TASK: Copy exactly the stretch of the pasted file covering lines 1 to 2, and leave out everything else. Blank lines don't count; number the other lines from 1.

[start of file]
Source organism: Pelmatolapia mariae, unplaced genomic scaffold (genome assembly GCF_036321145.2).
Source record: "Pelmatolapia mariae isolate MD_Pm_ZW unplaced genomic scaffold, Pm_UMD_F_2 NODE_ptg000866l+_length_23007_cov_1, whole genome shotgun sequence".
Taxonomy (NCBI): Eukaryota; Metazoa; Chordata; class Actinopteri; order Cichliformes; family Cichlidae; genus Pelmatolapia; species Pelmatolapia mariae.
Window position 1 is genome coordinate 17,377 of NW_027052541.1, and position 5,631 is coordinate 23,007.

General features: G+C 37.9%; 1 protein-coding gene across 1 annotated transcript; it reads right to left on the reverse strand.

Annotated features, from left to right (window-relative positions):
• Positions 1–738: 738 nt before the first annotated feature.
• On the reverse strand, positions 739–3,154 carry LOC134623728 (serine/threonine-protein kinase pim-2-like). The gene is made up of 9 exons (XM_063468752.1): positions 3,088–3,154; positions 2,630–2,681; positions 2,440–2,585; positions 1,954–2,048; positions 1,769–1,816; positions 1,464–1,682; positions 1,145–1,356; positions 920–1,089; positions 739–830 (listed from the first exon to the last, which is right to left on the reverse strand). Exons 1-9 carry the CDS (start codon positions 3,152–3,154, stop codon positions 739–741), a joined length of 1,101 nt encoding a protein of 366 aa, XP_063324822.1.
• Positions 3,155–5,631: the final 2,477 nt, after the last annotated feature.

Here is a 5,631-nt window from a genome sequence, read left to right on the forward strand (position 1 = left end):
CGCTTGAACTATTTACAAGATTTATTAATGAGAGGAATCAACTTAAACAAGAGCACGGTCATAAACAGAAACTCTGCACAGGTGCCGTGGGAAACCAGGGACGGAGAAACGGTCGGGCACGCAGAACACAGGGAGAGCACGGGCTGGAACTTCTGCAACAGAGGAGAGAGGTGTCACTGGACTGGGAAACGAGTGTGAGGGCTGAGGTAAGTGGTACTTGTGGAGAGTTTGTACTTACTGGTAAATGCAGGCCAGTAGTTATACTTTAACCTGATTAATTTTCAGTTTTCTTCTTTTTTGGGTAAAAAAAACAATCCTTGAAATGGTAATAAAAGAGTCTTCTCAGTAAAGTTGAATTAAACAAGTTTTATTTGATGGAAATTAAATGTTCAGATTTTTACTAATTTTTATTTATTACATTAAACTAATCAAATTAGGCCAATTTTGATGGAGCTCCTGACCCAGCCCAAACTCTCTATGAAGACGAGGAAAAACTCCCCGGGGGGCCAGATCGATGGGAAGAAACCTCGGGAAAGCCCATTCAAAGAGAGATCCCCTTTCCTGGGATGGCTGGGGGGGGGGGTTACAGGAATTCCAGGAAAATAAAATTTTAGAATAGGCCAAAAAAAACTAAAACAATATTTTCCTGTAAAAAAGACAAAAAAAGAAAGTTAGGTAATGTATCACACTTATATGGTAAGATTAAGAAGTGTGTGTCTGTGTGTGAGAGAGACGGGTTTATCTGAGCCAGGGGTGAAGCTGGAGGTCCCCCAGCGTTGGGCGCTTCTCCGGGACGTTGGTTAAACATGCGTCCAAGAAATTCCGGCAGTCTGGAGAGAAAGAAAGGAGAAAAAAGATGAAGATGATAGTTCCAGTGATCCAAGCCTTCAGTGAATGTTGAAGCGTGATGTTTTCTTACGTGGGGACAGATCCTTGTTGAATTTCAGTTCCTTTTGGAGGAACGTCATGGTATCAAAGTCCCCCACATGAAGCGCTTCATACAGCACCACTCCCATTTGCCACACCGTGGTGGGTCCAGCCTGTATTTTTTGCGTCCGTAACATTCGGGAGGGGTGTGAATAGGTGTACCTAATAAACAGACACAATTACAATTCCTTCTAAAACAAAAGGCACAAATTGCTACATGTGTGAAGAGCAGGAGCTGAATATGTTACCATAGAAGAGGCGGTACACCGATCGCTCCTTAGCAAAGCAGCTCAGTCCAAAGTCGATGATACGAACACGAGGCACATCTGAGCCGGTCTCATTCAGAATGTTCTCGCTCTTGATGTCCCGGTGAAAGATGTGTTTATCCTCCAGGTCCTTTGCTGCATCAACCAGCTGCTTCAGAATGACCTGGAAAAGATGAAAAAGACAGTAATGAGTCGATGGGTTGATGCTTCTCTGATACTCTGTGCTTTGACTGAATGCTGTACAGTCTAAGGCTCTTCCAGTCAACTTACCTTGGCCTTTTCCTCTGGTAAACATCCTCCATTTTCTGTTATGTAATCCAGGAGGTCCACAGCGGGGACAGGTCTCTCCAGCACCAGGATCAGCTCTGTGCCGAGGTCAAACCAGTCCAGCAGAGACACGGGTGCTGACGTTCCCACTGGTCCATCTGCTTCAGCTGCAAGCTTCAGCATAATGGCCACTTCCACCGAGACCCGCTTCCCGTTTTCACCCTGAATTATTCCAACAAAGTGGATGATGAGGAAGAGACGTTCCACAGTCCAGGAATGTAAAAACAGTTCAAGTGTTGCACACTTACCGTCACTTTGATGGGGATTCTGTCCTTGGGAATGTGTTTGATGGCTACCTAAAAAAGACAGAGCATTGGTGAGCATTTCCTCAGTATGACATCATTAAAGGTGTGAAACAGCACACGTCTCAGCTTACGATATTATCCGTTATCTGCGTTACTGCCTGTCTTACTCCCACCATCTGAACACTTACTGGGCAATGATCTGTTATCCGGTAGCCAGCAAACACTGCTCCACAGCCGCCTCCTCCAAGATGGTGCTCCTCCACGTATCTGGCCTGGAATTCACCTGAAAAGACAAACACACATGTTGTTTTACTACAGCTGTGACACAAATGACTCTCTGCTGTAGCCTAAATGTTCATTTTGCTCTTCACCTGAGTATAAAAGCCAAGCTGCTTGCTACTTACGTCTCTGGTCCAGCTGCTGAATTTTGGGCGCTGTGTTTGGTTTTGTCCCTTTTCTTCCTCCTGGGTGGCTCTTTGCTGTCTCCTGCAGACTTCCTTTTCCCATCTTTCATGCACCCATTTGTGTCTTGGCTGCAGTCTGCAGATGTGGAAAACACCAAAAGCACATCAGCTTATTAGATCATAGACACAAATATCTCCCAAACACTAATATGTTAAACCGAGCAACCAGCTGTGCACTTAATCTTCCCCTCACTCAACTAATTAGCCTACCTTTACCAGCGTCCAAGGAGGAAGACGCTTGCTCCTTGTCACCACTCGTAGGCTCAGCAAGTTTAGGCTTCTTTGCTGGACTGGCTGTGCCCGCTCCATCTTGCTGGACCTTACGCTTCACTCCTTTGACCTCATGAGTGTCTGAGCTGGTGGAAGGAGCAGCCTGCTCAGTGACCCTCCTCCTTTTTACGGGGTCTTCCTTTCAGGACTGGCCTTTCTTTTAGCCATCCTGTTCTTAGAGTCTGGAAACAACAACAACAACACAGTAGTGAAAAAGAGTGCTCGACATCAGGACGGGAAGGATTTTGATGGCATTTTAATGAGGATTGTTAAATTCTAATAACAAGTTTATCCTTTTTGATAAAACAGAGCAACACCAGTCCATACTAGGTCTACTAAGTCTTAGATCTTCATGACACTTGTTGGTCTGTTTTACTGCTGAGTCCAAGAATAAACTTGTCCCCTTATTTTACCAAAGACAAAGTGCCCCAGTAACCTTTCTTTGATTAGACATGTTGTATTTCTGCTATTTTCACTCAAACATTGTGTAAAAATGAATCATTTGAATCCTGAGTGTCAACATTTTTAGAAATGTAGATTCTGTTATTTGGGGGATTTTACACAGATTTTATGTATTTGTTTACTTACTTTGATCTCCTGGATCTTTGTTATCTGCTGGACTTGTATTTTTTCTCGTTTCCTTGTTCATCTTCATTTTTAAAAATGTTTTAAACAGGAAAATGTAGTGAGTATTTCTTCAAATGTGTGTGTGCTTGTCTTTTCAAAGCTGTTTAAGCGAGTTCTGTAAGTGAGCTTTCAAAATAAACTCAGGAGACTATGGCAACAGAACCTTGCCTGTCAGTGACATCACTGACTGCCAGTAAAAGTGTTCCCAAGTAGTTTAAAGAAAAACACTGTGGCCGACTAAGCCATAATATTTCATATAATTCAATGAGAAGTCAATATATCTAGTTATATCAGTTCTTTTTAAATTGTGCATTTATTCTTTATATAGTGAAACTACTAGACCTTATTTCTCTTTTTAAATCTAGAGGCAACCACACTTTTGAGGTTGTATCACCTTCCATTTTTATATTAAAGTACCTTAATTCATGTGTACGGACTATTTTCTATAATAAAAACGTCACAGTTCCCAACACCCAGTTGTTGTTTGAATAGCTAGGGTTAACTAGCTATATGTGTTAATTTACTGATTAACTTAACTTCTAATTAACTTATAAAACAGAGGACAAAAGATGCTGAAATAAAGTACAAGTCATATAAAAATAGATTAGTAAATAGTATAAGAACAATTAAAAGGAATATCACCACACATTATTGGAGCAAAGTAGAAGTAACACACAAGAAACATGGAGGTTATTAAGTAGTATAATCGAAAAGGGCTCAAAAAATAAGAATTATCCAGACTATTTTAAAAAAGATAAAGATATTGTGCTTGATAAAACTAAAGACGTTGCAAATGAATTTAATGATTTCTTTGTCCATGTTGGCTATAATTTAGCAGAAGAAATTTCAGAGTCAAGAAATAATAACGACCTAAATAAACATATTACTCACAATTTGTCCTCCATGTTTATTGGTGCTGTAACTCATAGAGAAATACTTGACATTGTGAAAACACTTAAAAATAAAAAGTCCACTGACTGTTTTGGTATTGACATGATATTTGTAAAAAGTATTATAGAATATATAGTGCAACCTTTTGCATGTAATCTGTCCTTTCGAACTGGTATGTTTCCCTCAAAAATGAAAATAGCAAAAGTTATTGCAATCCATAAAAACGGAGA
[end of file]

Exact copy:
Source organism: Pelmatolapia mariae, unplaced genomic scaffold (genome assembly GCF_036321145.2).
Source record: "Pelmatolapia mariae isolate MD_Pm_ZW unplaced genomic scaffold, Pm_UMD_F_2 NODE_ptg000866l+_length_23007_cov_1, whole genome shotgun sequence".